The book made me think about a lot of things that had never crossed my mind, like what it was like for the Germans when their soldiers returned after WWII, after everyone had heard about the atrocities that had been committed. How do you live with those men and treat them as if everything is the same?
Also, the German women and children (and old men) were terribly afraid when the Americans showed up. They hid in cellars and hoped they wouldn't be killed, because they'd heard frightening things about the American soldiers. It was strange when I got to that part of the book, because the people in the book had been suffering so much during the war that I couldn't help but automatically think of the Americans -- us -- as saviors, but of course it wasn't like that for the Germans. Except those in camps, of course, but the camps really don't play a large part in the book, because it's set in a small town where the camps are just vague rumors, places where their Jewish and/or outspoken neighbors disappear to and don't return, but which the people really don't understand.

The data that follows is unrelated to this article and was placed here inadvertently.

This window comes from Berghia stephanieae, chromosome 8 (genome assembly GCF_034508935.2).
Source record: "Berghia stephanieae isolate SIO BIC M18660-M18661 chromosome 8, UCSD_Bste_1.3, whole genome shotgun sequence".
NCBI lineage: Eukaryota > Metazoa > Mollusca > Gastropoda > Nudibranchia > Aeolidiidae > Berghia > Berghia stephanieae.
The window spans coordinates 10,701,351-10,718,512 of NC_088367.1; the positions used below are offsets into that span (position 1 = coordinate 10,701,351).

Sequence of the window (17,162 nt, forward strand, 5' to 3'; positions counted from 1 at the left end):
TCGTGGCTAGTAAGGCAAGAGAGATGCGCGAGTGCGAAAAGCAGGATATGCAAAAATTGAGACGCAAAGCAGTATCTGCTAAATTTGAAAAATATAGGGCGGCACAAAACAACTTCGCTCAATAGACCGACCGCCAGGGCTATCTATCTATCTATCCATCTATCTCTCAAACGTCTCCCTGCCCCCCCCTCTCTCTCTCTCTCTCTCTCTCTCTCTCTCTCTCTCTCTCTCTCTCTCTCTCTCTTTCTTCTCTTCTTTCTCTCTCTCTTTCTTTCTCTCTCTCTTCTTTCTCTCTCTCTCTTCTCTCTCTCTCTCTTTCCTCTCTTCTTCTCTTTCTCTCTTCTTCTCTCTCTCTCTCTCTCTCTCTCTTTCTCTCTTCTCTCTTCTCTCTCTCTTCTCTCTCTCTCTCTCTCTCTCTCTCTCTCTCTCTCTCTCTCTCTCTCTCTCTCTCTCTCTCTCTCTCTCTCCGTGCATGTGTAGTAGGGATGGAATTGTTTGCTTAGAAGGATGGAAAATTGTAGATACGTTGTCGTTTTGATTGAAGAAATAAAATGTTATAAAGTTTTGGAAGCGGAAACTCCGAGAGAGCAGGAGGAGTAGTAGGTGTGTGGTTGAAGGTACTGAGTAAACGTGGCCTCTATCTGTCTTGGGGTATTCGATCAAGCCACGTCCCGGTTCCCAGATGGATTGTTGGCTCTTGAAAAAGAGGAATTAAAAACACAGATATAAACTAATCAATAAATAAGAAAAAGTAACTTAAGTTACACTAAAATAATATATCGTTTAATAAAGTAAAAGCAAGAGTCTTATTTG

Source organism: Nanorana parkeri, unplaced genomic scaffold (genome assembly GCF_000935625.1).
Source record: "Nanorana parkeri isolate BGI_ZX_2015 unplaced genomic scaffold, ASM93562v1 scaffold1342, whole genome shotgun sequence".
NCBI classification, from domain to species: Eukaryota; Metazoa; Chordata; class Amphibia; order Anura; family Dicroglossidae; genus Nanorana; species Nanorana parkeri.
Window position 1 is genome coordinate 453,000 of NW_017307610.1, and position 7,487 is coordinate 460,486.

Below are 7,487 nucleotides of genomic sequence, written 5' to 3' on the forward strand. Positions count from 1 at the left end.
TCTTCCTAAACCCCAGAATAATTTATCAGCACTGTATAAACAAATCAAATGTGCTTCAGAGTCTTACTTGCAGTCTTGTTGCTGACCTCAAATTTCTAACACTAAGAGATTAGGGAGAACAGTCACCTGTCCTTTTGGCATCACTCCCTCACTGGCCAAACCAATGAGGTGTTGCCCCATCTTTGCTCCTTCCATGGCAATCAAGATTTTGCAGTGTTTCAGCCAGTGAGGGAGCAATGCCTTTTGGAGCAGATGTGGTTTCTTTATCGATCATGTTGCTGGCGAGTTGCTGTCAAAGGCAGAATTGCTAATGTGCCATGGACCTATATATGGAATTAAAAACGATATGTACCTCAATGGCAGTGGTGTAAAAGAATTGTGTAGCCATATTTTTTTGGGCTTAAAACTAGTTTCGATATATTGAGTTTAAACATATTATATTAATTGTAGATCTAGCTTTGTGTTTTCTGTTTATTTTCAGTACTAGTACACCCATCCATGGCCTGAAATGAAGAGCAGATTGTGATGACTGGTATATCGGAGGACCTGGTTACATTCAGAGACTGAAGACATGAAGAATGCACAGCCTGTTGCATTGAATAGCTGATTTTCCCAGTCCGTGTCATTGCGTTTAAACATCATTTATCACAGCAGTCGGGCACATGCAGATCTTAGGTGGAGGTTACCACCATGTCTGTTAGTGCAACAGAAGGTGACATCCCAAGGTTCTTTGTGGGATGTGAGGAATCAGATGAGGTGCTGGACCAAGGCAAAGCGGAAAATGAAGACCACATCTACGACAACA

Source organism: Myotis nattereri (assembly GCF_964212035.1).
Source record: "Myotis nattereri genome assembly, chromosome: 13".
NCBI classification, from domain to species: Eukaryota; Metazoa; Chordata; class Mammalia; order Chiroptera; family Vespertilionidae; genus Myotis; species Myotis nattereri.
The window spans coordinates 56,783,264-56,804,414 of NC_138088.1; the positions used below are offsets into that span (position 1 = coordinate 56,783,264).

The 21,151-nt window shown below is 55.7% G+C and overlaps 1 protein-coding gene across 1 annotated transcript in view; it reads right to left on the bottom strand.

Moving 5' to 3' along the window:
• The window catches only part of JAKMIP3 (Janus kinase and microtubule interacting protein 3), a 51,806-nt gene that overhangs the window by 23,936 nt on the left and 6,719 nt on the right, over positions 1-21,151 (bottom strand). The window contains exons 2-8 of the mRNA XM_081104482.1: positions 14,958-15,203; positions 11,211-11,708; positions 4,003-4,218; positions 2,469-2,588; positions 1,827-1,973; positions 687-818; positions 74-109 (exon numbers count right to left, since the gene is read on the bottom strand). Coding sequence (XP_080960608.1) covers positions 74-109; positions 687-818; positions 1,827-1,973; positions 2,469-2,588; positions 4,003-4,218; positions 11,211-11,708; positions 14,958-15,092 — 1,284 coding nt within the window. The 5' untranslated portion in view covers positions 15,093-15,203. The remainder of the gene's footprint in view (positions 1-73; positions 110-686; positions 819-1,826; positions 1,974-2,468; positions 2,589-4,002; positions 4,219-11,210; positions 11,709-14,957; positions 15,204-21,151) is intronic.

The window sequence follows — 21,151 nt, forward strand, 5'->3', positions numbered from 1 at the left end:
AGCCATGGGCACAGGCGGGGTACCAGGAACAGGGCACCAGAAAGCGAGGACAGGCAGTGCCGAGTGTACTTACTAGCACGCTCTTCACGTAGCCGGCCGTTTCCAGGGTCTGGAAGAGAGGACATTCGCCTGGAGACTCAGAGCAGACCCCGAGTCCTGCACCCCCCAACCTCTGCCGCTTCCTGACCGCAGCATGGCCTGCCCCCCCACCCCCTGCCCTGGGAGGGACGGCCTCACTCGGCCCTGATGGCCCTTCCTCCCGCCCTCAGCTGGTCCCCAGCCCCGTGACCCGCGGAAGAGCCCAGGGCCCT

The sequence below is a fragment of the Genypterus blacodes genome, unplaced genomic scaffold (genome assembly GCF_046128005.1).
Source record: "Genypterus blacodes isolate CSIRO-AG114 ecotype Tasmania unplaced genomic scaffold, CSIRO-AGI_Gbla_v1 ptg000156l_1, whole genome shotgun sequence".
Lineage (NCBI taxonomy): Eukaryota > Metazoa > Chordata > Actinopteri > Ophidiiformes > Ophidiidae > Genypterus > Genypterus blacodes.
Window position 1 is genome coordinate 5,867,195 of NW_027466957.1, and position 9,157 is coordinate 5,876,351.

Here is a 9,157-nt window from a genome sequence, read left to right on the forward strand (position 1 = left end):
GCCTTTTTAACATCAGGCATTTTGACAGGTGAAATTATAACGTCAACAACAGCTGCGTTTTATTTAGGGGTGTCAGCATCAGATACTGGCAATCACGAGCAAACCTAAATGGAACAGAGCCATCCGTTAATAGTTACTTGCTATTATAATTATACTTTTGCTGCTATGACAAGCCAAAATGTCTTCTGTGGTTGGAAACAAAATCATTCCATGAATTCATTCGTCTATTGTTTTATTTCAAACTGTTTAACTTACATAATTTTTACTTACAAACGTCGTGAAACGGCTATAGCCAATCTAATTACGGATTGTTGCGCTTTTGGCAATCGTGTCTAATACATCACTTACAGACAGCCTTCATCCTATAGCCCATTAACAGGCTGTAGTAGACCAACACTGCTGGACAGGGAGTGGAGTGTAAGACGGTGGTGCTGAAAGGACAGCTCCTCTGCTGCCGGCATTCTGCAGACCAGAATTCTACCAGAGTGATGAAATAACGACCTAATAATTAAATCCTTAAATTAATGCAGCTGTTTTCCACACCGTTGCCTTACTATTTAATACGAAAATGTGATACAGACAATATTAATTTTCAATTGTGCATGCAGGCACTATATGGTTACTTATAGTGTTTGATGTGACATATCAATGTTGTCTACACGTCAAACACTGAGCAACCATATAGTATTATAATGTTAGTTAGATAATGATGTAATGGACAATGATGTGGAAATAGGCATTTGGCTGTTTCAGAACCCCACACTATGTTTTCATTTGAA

After WWII, there was a lot of revisionist history among the Germans -- not the narrator, but those around her -- to make themselves seem less complicit in what had happened, less guilty in their silence while crimes were being committed. How else could they live with it, and live with their men who had been in the war?
So I loved the book, and it made me cry several times. It's one of those books that makes me not want to start another book immediately afterward, because I want this one to settle in my memory and in my thoughts.
I'll probably start another book (The Liars' Club, which is nice and short) right away, though, to keep my momentum going. I've been reading a lot (compared to the past few years, anyway) lately, and I want to keep it up. Encourage the habit.